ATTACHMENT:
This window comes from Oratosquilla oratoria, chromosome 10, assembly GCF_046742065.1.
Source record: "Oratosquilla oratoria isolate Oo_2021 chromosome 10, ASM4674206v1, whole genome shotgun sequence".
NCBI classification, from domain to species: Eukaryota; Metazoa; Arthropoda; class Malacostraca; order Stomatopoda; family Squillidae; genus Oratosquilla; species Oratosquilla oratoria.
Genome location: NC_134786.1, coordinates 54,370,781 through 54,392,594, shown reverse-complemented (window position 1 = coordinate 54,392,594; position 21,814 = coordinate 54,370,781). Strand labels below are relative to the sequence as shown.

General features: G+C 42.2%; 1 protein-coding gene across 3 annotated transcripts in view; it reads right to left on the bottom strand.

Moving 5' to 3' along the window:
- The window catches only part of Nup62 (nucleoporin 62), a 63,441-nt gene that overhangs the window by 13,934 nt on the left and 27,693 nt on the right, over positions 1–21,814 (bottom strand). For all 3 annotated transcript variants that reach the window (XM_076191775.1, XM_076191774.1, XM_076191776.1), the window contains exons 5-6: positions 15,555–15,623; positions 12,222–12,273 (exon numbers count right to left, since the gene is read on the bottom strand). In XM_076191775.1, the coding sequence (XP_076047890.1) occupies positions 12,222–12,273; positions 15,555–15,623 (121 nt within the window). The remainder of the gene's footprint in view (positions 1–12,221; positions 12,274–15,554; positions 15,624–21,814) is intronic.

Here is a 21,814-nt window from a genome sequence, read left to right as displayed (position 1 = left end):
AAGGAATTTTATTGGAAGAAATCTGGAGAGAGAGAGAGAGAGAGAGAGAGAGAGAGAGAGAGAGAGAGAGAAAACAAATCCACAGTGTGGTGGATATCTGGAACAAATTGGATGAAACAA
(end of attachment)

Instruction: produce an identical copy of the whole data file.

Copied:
This window comes from Oratosquilla oratoria, chromosome 10, assembly GCF_046742065.1.
Source record: "Oratosquilla oratoria isolate Oo_2021 chromosome 10, ASM4674206v1, whole genome shotgun sequence".
NCBI classification, from domain to species: Eukaryota; Metazoa; Arthropoda; class Malacostraca; order Stomatopoda; family Squillidae; genus Oratosquilla; species Oratosquilla oratoria.
Genome location: NC_134786.1, coordinates 54,370,781 through 54,392,594, shown reverse-complemented (window position 1 = coordinate 54,392,594; position 21,814 = coordinate 54,370,781). Strand labels below are relative to the sequence as shown.

General features: G+C 42.2%; 1 protein-coding gene across 3 annotated transcripts in view; it reads right to left on the bottom strand.

Moving 5' to 3' along the window:
- The window catches only part of Nup62 (nucleoporin 62), a 63,441-nt gene that overhangs the window by 13,934 nt on the left and 27,693 nt on the right, over positions 1–21,814 (bottom strand). For all 3 annotated transcript variants that reach the window (XM_076191775.1, XM_076191774.1, XM_076191776.1), the window contains exons 5-6: positions 15,555–15,623; positions 12,222–12,273 (exon numbers count right to left, since the gene is read on the bottom strand). In XM_076191775.1, the coding sequence (XP_076047890.1) occupies positions 12,222–12,273; positions 15,555–15,623 (121 nt within the window). The remainder of the gene's footprint in view (positions 1–12,221; positions 12,274–15,554; positions 15,624–21,814) is intronic.

Here is a 21,814-nt window from a genome sequence, read left to right as displayed (position 1 = left end):
AAGGAATTTTATTGGAAGAAATCTGGAGAGAGAGAGAGAGAGAGAGAGAGAGAGAGAGAGAGAGAGAGAGAAAACAAATCCACAGTGTGGTGGATATCTGGAACAAATTGGATGAAACAA